I've touched on this before, but it is of course especially on my mind so close to completing this round of edits. There are two basic ways to get published; traditional and self-publishing. I know a lot of people are advocating for self-publishing these days and that it's lost a lot of its stigma. Amazon makes it super easy to get your stuff online for e-books, but at the same time, that also means the market is flooded with books that probably need a little more work.
What I'm focusing on is the traditional path for now. I figure if things don't work out I can always switch to self-publishing, but the traditional route, while perhaps not as good for those who want total control, does work for those who don't have the dosh to pay for editing, artwork, marketing, and then publishing on top of that. So, to get into the loving arms of a publisher, I first need an agent. They're kind of like salespeople for authors. They have the connections, publishers will pay more attention to them then unsolicited submissions, and some even take care of editing for you.
So, while I'm editing and trying to get my manuscript as neat as possible, I'm putting out feelers for agents. I'm following some on Twitter and other social media. I'm learning about them to make sure that they might be the right fit for my novel. You don't want to send a horror manuscript to a romance agent, right?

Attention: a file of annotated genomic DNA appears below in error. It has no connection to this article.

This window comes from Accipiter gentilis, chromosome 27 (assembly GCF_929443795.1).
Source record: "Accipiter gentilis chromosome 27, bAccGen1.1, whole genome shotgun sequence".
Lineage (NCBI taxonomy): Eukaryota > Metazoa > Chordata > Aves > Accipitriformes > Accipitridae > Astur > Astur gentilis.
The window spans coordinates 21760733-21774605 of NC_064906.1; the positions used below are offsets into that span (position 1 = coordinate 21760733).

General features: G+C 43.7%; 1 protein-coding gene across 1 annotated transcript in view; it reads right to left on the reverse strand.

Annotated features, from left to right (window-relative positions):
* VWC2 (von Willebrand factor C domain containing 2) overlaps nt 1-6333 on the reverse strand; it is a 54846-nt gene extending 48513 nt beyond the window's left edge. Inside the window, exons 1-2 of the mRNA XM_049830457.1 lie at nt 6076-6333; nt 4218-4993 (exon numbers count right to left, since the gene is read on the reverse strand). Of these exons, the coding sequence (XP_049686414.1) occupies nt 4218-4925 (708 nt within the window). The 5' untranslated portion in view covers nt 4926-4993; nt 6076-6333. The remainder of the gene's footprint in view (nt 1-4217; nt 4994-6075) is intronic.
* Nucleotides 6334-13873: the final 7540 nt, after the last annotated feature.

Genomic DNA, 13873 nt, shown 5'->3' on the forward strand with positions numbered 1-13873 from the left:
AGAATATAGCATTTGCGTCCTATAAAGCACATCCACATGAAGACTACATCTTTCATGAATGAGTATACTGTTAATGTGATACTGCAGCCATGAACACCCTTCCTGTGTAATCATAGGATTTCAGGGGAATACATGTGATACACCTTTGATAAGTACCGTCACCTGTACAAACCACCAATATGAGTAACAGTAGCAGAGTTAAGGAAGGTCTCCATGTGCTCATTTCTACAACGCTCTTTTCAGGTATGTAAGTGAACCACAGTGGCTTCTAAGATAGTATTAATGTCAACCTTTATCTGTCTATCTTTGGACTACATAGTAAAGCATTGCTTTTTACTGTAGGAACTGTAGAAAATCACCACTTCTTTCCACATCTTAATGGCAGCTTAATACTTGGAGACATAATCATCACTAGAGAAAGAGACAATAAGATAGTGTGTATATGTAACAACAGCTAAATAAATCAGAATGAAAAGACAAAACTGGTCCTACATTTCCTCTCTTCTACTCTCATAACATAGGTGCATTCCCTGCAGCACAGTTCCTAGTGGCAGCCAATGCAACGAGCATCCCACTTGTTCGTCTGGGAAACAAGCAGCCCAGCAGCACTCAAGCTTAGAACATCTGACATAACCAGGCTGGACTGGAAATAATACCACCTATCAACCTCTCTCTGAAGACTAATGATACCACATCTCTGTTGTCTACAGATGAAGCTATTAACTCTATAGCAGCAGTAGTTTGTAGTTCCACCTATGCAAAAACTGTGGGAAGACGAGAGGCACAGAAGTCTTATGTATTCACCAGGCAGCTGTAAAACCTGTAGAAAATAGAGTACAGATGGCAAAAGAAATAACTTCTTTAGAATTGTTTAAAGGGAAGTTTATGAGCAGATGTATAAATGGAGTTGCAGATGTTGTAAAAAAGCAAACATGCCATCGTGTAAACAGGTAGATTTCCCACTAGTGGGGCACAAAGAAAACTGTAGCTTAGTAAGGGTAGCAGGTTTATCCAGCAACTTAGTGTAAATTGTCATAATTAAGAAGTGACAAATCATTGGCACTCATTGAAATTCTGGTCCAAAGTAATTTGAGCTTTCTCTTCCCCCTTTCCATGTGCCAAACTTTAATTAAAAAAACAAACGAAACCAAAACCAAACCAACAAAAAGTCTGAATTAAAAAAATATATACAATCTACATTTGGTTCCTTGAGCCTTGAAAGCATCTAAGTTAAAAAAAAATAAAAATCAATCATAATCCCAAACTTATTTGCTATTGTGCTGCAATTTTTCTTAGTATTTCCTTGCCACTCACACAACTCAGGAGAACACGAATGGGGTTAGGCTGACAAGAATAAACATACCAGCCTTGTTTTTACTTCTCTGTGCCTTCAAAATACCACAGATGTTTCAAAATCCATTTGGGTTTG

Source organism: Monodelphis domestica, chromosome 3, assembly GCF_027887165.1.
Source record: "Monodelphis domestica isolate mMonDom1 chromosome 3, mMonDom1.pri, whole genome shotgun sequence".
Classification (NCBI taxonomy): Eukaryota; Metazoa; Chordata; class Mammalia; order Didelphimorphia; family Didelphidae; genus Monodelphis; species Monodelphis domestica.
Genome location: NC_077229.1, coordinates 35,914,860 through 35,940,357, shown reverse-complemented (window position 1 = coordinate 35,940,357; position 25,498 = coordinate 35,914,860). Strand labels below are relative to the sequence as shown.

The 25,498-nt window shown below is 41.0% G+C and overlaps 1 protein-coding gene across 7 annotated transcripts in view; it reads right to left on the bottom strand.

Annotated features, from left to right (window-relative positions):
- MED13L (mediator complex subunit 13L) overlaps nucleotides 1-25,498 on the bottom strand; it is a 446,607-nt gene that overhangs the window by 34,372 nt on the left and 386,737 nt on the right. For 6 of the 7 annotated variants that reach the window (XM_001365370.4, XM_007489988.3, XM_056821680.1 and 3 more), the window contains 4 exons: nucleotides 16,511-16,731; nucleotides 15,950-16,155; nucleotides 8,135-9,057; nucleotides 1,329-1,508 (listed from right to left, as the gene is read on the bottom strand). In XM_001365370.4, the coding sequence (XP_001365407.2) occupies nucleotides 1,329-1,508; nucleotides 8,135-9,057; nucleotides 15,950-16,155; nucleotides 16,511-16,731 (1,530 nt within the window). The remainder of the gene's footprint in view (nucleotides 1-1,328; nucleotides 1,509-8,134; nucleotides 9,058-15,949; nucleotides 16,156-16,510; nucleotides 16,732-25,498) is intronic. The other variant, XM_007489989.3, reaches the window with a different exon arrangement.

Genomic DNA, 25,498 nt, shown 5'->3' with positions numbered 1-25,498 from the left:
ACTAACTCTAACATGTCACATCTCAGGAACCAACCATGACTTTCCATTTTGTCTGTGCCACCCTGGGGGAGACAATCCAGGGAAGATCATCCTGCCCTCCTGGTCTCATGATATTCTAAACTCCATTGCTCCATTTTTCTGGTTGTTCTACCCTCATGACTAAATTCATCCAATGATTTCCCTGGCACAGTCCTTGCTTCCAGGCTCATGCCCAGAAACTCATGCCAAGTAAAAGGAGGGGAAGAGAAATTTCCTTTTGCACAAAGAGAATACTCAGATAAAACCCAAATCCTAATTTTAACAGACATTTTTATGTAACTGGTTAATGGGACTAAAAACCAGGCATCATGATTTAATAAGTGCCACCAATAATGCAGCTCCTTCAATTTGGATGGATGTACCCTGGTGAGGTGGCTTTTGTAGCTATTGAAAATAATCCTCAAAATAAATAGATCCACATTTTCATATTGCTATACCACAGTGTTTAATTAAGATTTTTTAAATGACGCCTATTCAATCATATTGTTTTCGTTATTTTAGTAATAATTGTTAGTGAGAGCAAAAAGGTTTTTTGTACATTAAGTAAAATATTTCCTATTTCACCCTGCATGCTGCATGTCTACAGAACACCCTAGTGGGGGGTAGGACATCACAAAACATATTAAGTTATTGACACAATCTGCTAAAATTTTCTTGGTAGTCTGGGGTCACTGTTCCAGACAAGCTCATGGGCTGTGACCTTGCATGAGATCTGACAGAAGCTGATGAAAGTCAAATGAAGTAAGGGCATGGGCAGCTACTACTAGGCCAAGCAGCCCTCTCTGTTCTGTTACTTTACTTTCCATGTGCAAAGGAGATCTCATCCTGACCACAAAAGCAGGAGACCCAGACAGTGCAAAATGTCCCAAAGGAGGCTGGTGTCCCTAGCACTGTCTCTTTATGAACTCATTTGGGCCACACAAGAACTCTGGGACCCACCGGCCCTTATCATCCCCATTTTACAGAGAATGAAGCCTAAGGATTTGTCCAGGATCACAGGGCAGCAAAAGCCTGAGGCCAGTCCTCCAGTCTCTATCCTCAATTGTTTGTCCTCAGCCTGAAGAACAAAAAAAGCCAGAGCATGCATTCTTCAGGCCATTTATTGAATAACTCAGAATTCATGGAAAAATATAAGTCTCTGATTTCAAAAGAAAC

When do I know when the manuscript is right, though? I guess you never really know. There's the urge to send it off immediately, but any good writer knows their first draft is garbage. It's supposed to be! It's how you get the ideas out of your head. But when is it ready? Do I send it through an editor first? Do I let the agents take care of the editing? Will the writing speak for itself? It's kind of confusing mess, but fortunately, most agents have submission guidelines to help out. I've got around half a dozen agents bookmarked while I polish up The Paladin. They all have different submission guidelines, which is important to double check. Some want the first couple chapters. Some want a summary. Some want fifty pages. Some want the whole manuscript. It's all a case-by-case basis.
Well, I think it's time to get back to editing. If I hope to submit this by the end of the year, I need to get to work.
Keep your eyes open for my debut novel, The Paladin.